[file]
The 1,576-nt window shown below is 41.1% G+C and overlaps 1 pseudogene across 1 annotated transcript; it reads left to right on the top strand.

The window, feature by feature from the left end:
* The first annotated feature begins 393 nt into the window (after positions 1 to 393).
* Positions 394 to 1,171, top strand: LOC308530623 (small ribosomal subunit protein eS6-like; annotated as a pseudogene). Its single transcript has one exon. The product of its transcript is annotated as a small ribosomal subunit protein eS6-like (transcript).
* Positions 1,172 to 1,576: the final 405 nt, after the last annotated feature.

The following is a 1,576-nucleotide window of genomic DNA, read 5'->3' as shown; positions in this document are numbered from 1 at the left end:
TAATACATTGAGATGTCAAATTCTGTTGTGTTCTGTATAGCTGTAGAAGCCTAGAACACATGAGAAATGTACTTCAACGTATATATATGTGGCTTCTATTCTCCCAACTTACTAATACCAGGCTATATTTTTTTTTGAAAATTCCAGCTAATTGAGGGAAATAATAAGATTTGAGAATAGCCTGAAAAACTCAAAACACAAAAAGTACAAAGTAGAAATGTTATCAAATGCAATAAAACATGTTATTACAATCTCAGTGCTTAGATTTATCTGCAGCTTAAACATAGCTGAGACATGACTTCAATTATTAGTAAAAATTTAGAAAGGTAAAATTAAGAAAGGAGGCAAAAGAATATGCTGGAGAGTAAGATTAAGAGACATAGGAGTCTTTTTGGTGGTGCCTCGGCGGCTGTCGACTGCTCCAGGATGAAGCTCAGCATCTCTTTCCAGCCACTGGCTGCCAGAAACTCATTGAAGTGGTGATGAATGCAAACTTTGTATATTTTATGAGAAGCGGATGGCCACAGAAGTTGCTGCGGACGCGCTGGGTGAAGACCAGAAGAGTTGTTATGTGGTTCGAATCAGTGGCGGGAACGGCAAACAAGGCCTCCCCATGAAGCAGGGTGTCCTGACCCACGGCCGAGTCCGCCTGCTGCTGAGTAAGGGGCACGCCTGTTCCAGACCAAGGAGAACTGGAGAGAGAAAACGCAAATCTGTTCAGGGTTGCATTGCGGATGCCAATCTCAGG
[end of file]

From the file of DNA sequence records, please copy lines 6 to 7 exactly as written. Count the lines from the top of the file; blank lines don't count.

The following is a 1,576-nucleotide window of genomic DNA, read 5'->3' as shown; positions in this document are numbered from 1 at the left end:
TAATACATTGAGATGTCAAATTCTGTTGTGTTCTGTATAGCTGTAGAAGCCTAGAACACATGAGAAATGTACTTCAACGTATATATATGTGGCTTCTATTCTCCCAACTTACTAATACCAGGCTATATTTTTTTTTGAAAATTCCAGCTAATTGAGGGAAATAATAAGATTTGAGAATAGCCTGAAAAACTCAAAACACAAAAAGTACAAAGTAGAAATGTTATCAAATGCAATAAAACATGTTATTACAATCTCAGTGCTTAGATTTATCTGCAGCTTAAACATAGCTGAGACATGACTTCAATTATTAGTAAAAATTTAGAAAGGTAAAATTAAGAAAGGAGGCAAAAGAATATGCTGGAGAGTAAGATTAAGAGACATAGGAGTCTTTTTGGTGGTGCCTCGGCGGCTGTCGACTGCTCCAGGATGAAGCTCAGCATCTCTTTCCAGCCACTGGCTGCCAGAAACTCATTGAAGTGGTGATGAATGCAAACTTTGTATATTTTATGAGAAGCGGATGGCCACAGAAGTTGCTGCGGACGCGCTGGGTGAAGACCAGAAGAGTTGTTATGTGGTTCGAATCAGTGGCGGGAACGGCAAACAAGGCCTCCCCATGAAGCAGGGTGTCCTGACCCACGGCCGAGTCCGCCTGCTGCTGAGTAAGGGGCACGCCTGTTCCAGACCAAGGAGAACTGGAGAGAGAAAACGCAAATCTGTTCAGGGTTGCATTGCGGATGCCAATCTCAGG